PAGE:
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MG MGA - Sorry, more blinker questions
|Here's the outline. |
The blinker wasn't working. Bought two more just in case.
Put in first blinker. Didn't work. Took it off and fussed with connections.
Then right front blinker would work, right rear wouldn't.
Left rear would work, right front wouldn't
Put in second. Same result except jewel worked. Then blinker 2 died.
I put in blinker one again. Same result as earlier, but jewel now works.
I checked all the bulbs and they are fine.
|1500 or 1600? The circuits are different, so debugging process is different. Diagrams are here:
Grab a jumper wire and apply power to the four corner lamps first. For the 1500 that would be relay terminals 2, 3, 6, 7. For the 1600 that would be T/S switch terminals "R" for left and "L" for right (yes, really).
If some lamps don't light up, grab a test light and check for power at the lamp socket, jiggle the bulbs, and verify continuity of the snap connectors (and ground connections for the lamps). All four lamps must work before you worry about the flasher unit.
For the 1500, switch on, then jumper power to relay terminals 4 and 8 to verify that relay will click, in which case two lamps on same side (front and rear) should light up. If you only get one lamp, then you have a bad contact in the relay.
When you get two lamps to light up, front and rear one side, if it doesn't flash then probably a faulty flasher unit. The original style flasher only works with the electrical load of exactly two 21-watt lamps.
If the lamp wires are connected wrong, or the front lamp socket contact plate is rotated 180 degrees out of place, then you may get the low 6-watt filament to light, and the T/S lamp will be dim (like a parking light). This also will not flash when the load is not large enough to make the flasher cycle.
After covering all that in the specified order, let us know how you make out, and we may have to tackle issues of a faulty relay (1500).
Here's what I can tell you. Bear with me, I'm not great with electronics.
First its a 1600.
The flasher unit is clicking.
The right front is working and the left rear is working.
The flasher system has worked in the past. The only thing I've ever changed in the past is the flasher unit. The one I changed several years ago worked, until it didn't. I've tried two new ones, one didn't work. This one has got me to this point.
I tested continuity, without the ignition on, by putting one end of voltmeter to the inside center and the other end to the metal body of the unit. I got continuity in the blinker lights that don't work.
I also used the voltmeter to see if I have voltage at the blinker lights that don't work. I turned on the ignition, turned on the blinker switch and put one voltmeter lead at the center of socket and the other on the metal body of the unit. The voltage rose and fell with the clicking of the flasher unit.
I've tried replacement bulbs with no result.
Thanks as always.
|So the flasher unit, and switch and two lamps are good, one in front and one in rear. The disconnect problems are in two different corner lamps.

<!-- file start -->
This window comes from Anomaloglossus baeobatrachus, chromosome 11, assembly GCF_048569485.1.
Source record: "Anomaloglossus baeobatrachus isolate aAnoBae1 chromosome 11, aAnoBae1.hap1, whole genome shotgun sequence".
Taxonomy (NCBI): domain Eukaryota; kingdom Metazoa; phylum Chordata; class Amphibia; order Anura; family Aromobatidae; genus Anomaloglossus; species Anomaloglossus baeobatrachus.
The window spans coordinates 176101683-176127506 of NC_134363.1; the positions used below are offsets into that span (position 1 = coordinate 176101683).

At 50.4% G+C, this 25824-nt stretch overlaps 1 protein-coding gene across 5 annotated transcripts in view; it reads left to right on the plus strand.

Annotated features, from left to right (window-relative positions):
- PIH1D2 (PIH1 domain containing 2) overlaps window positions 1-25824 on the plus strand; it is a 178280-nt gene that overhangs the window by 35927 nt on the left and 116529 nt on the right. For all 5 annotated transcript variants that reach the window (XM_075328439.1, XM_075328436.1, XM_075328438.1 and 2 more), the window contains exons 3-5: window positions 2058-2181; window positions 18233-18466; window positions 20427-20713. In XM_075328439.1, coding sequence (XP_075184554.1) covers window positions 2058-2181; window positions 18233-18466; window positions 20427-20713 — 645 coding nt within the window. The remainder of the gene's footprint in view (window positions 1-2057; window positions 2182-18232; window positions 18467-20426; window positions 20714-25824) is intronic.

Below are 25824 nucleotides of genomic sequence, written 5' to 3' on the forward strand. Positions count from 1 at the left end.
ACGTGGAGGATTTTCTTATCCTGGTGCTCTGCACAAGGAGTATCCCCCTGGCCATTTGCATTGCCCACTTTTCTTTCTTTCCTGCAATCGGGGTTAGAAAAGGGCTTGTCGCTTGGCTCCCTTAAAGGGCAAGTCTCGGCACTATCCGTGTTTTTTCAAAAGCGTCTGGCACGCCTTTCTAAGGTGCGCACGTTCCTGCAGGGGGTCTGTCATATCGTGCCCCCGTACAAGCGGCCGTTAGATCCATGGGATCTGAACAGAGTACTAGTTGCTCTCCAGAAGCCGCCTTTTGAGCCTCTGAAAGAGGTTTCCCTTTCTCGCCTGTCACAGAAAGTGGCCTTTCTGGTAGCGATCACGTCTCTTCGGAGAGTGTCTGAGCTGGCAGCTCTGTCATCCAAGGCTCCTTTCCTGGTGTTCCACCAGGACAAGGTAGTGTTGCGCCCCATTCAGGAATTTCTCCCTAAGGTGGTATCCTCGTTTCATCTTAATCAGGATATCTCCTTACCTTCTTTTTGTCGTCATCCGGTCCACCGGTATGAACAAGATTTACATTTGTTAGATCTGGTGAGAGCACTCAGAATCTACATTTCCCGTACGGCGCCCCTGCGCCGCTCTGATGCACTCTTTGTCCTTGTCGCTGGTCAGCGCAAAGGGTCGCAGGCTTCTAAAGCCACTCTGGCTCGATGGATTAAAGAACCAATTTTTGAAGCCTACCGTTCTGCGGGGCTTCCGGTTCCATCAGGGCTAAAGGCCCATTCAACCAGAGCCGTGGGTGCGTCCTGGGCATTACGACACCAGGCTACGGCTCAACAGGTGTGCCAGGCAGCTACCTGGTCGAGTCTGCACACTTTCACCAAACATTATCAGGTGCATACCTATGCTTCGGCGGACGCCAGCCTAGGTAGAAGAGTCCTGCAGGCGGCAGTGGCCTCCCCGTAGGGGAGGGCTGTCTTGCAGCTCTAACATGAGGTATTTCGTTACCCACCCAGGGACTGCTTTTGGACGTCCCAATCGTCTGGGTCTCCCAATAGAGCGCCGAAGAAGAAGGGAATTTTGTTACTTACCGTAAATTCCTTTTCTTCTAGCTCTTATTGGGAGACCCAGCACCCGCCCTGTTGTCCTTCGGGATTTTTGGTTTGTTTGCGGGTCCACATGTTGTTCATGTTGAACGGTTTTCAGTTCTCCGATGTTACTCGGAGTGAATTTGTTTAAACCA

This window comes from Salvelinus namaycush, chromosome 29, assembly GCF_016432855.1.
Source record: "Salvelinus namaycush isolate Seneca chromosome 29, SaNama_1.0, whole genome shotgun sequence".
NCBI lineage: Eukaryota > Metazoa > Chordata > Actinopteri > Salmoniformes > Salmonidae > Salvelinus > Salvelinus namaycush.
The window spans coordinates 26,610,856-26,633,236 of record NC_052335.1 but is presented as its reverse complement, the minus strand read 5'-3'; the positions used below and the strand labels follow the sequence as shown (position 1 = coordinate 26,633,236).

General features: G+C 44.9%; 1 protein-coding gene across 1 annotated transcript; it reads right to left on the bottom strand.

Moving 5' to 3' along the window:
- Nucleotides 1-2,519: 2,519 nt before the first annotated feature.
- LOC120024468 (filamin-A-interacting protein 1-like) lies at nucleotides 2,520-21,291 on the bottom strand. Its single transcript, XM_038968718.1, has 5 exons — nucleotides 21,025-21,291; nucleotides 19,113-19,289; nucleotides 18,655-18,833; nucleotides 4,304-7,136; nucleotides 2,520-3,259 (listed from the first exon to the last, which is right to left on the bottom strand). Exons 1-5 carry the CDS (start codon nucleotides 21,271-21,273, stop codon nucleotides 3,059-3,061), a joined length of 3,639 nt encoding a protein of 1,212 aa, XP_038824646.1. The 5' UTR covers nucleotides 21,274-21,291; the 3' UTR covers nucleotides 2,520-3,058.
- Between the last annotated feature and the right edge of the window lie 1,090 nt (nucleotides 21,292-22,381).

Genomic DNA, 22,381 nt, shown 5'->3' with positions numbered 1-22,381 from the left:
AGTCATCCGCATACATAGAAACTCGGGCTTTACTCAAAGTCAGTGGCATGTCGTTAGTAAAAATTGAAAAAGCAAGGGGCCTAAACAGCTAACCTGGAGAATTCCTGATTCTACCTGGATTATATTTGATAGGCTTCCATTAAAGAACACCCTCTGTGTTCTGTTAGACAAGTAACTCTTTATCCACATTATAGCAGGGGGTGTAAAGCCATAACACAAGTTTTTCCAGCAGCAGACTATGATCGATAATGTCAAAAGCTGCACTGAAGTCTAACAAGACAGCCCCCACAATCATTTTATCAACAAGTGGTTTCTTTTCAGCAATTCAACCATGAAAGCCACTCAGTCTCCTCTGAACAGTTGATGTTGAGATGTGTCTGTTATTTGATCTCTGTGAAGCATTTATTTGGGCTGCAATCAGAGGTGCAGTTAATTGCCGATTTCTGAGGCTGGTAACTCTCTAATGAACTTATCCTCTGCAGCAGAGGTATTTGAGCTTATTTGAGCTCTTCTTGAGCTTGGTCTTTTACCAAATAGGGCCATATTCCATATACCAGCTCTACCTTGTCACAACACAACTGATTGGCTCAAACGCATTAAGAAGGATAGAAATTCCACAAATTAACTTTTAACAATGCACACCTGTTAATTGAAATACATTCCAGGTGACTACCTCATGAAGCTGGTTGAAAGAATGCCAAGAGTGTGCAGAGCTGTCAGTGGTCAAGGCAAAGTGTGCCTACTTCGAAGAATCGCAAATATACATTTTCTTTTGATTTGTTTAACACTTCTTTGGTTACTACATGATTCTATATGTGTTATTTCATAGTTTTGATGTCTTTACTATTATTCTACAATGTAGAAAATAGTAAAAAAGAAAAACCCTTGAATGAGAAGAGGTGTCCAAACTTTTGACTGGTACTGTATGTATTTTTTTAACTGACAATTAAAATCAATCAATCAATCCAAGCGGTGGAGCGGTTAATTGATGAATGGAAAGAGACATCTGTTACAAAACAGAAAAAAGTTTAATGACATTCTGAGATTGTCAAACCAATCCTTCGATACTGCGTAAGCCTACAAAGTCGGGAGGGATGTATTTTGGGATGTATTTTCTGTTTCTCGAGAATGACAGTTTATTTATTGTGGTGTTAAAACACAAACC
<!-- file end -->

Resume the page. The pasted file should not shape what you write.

When you have voltage "blinking: at the bulb socket, but the bulb itself does not light up, then
(a.) Burned out bulb
(b.) Bad connection bulb to socket (likely the ground side)
(c.) High resistance connection somewhere:
(c1.) snap connector in engine compartment
(c2.) snap connector immediately before lamp
(c3.) snap connector after lamp to ground
(c4.) ground connection on body
Install the bulb, then probe around to see where you get voltage. You should have voltage up to and including the bulb contact. If input voltage fails with bulb installed, then look farther up stream for the high resistance disconnect. If you have voltage on the ground side of the bulb socket, then look for disconnect in the ground circuit down stream.
|Thanks as always Barney. As I mentioned, I really am not great at electrical systems so I'm going to ask several really basic questions.
1) Are there any photos or schematics of the assembly of the blinker light units so I know how to see where the various ground and hot wires connect internally?
2) What does high resistance connection mean? I'm assuming it means a less than perfect connection that is reducing the flow of electricity... Would using diaelectric grease help in those instances....particularly at the flasher unit?
3) When you say probe around with the bulb installed and look for voltage, I'm not entirely certain where to put the probes, can you give me a brief description?
|More follow up. I pulled out the flasher body out of the car to start poking around. One question from the schematic. I'm not sure how its grounded. I can't tell from the schematic if its grounded directly to the body from the bolts or if there is a black wire.|
High resistance joint or contact is a loose or corroded connection. It will make a weak electrical contact that may be good enough to look like a connection, may even light up a low power test light. But when subject to high current load it will have large voltage drop and not pass enough current to light up a high power bulb.
Dielectric grease may prevent future corrosion, but the contact has to be cleaned for good connection before it will work.
Test light looks like this:
Ground the tail clip. When you touch a power source with the tip it will light up. No light, no power. You can also clip the tail to a power source, then use the probe to check for ground connections. Touching to ground makes light. No light, no ground.
This thread was discussed between 02/07/2017 and 08/07/2017
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